* General Crerar in this connection directed that all sensible safety precautions should be carefully enforced, but added, “the importance of practising actual fire support, with movement, is so great that legitimate risks must be run”. Inevitably, such exercises occasionally caused casualties.
† By the middle of June only 112 tanks had been received; these were a mixed lot, including light tanks and obsolescent types, and only 34 of the new Ram I tanks which were now coming in from Canada.105
for the armoured regiments from 31 August to 31 December, at the same time directing artillery and infantry units to undertake more advanced collective instruction.106 Training for commanders and staffs within the Division was carried on concurrently. There were wireless exercises without troops, on brigade and divisional levels, and one scheme in which all divisional troops and transport took part, the armoured regiments and infantry being represented by their respective headquarters and squadron or company rear communications wireless sets.107
To keep abreast of expanding needs, the Canadian Training School was enlarged during 1942. Early in the year, CMHQ took steps to organize a battle-drill wing, following a similar move by GHQ Home Forces. This was known as No. 5 (Battle) Wing and began operation on 1 May at Rowlands Castle, Hampshire. In July, it was reorganized into Rifle, Carrier and Mortar Sub-Wings.108 A further change, due to increased emphasis on chemical warfare (including flame projection) was the transfer of this type of training from No. 2 (Technical) Wing to No. 6 (Chemical Warfare) Wing, formed for the purpose in December.109 Thus the following wings were in operation at the end of the year:
No. 1, still giving officer-cadet training;*
* As the result of a decision to discontinue officer cadet training in the United Kingdom, Ottawa had informed CMHQ on 13 February that No. I Wing would cease operations after the courses then running had been completed. Later, however, General McNaughton obtained approval to re-open No. 1 Wing to provide a basic common-to-all-arms course for artillery, engineers, signals and ordnance cadets, who would then go on to British schools for their specialist training.110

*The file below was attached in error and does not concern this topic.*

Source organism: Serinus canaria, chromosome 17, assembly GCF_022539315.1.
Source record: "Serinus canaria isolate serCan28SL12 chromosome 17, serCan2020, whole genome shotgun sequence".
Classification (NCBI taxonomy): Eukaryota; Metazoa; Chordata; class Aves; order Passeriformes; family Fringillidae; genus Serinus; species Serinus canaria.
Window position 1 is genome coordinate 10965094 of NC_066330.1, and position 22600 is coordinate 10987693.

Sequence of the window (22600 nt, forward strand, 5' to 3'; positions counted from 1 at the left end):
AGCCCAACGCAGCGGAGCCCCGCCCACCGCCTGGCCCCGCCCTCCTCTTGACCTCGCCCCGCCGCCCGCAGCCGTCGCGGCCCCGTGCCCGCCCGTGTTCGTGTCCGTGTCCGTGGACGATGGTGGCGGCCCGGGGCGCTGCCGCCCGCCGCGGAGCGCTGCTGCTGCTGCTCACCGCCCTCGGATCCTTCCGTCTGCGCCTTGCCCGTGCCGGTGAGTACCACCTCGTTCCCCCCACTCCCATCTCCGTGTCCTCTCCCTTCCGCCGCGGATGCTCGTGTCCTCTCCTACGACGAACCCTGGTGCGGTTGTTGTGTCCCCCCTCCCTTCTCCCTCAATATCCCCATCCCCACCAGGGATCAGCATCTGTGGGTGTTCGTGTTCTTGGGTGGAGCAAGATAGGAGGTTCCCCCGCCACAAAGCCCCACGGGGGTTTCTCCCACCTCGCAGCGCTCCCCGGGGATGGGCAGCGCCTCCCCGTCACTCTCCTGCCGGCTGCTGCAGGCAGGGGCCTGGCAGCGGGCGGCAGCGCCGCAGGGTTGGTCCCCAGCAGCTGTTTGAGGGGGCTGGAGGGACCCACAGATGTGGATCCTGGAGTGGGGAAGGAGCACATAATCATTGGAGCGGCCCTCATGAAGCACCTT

No. 2, anti-gas courses and driving and maintenance for officers, and both wheeled and tracked (carrier) instruction for NCOs.;
No. 3 (Weapons) Wing, small arms courses generally, aircraft recognition, range-taking, and junior leaders’ training for prospective NCOs.;
No. 4 (Regimental Officers) Wing, six-week courses in tactics and administration for company and platoon commanders; and
Nos. 5 and 6 as just described.111
The availability of more equipment during the year somewhat eased the problems of anti-aircraft training, with the result that the light anti-aircraft regiments for the 1st, 2nd, 3rd, and 5th Divisions were able to complete their mobile training and join their formations.112 The Canadian Army also undertook the instruction of radar operators. Some Canadians had previously been trained in this work, but after qualification had been employed with British units. On General McNaughton’s initiative a radar unit, which he desired not to belong to any one arm of the service,113 was formed in January 1942 as No. 1 Canadian Radio Location Unit. After its personnel had completed training at various establishments, it was concentrated and moved to Colchester; and at the end of 1942 men of this unit were manning Canadianmade radar sets at many points on the south coast. Early in 1943 the unit was disbanded to conform with British organization.114 Late in 1942 the insufficiency of the vacancies available for Canadians
at the Royal Artillery School at Larkhill led to the institution of No. I Canadian School of Artillery Overseas, which at first was part of “C” Group, Canadian Reinforcement Units. It was organized into wings: Field; Medium; Anti-Tank; Anti-Aircraft; and Survey. To save manpower and equipment, these were set up as adjuncts to existing Artillery Reinforcement Units. A nucleus of instructors was obtained by posting gunnery instructors from field and reinforcement units to the new school. At the same time Larkhill agreed to increase the number of Canadian vacancies for the same purpose. The school’s first courses began on 3 January 1943. Later in the year it became an independent establishment and moved to Seaford, Sussex.115
The late summer and autumn of 1942 saw the arrival in the United Kingdom of the 4th Canadian Armoured Division. This division arrived overseas in a somewhat more advanced state of training than earlier armoured formations, mainly because a respectable number of tanks from Canadian production were now available in Canada for training use. Anticipating a delay in tank deliveries in England, arrangements were made to obtain universal carriers as substitutes. By October an initial issue of 255 carriers had been made, with the result that much useful training in troop and squadron tactics was possible.116 In October, a divisional training instruction117 laid down the state of training to be reached by 15 February 1943. Briefly, collective training was to reach squadron level, and headquarters of formations were to attain enough efficiency to enable them to handle their units by that date. Like the 5th, the 4th Division was under CMHQ command during its early days overseas. However, it passed under Headquarters First Canadian Army on 21 October 1942, when its training was still in a very early stage.